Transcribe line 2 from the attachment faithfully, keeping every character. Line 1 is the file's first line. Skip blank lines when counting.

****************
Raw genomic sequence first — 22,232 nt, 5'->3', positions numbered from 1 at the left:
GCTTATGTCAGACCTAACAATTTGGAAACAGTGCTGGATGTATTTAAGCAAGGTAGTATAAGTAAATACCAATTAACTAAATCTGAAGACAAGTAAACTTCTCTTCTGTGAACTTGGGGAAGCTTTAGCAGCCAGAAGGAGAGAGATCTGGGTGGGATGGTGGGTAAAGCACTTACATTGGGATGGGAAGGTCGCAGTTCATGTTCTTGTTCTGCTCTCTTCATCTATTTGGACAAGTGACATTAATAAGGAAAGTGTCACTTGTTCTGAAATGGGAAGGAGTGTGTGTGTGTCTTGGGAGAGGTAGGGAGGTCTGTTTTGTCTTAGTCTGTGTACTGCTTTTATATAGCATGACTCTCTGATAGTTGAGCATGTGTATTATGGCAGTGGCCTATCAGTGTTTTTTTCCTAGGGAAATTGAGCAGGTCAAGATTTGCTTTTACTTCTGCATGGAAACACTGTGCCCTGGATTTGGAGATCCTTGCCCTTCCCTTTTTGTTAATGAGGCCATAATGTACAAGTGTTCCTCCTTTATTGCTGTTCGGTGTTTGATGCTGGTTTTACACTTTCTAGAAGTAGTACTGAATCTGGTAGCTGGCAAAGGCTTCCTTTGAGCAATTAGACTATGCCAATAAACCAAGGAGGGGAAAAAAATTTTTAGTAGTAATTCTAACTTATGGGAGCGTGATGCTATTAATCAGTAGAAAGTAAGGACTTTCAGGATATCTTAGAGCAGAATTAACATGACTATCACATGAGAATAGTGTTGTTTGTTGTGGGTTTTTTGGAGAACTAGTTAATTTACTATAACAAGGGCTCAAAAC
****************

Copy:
GCTTATGTCAGACCTAACAATTTGGAAACAGTGCTGGATGTATTTAAGCAAGGTAGTATAAGTAAATACCAATTAACTAAATCTGAAGACAAGTAAACTTCTCTTCTGTGAACTTGGGGAAGCTTTAGCAGCCAGAAGGAGAGAGATCTGGGTGGGATGGTGGGTAAAGCACTTACATTGGGATGGGAAGGTCGCAGTTCATGTTCTTGTTCTGCTCTCTTCATCTATTTGGACAAGTGACATTAATAAGGAAAGTGTCACTTGTTCTGAAATGGGAAGGAGTGTGTGTGTGTCTTGGGAGAGGTAGGGAGGTCTGTTTTGTCTTAGTCTGTGTACTGCTTTTATATAGCATGACTCTCTGATAGTTGAGCATGTGTATTATGGCAGTGGCCTATCAGTGTTTTTTTCCTAGGGAAATTGAGCAGGTCAAGATTTGCTTTTACTTCTGCATGGAAACACTGTGCCCTGGATTTGGAGATCCTTGCCCTTCCCTTTTTGTTAATGAGGCCATAATGTACAAGTGTTCCTCCTTTATTGCTGTTCGGTGTTTGATGCTGGTTTTACACTTTCTAGAAGTAGTACTGAATCTGGTAGCTGGCAAAGGCTTCCTTTGAGCAATTAGACTATGCCAATAAACCAAGGAGGGGAAAAAAATTTTTAGTAGTAATTCTAACTTATGGGAGCGTGATGCTATTAATCAGTAGAAAGTAAGGACTTTCAGGATATCTTAGAGCAGAATTAACATGACTATCACATGAGAATAGTGTTGTTTGTTGTGGGTTTTTTGGAGAACTAGTTAATTTACTATAACAAGGGCTCAAAAC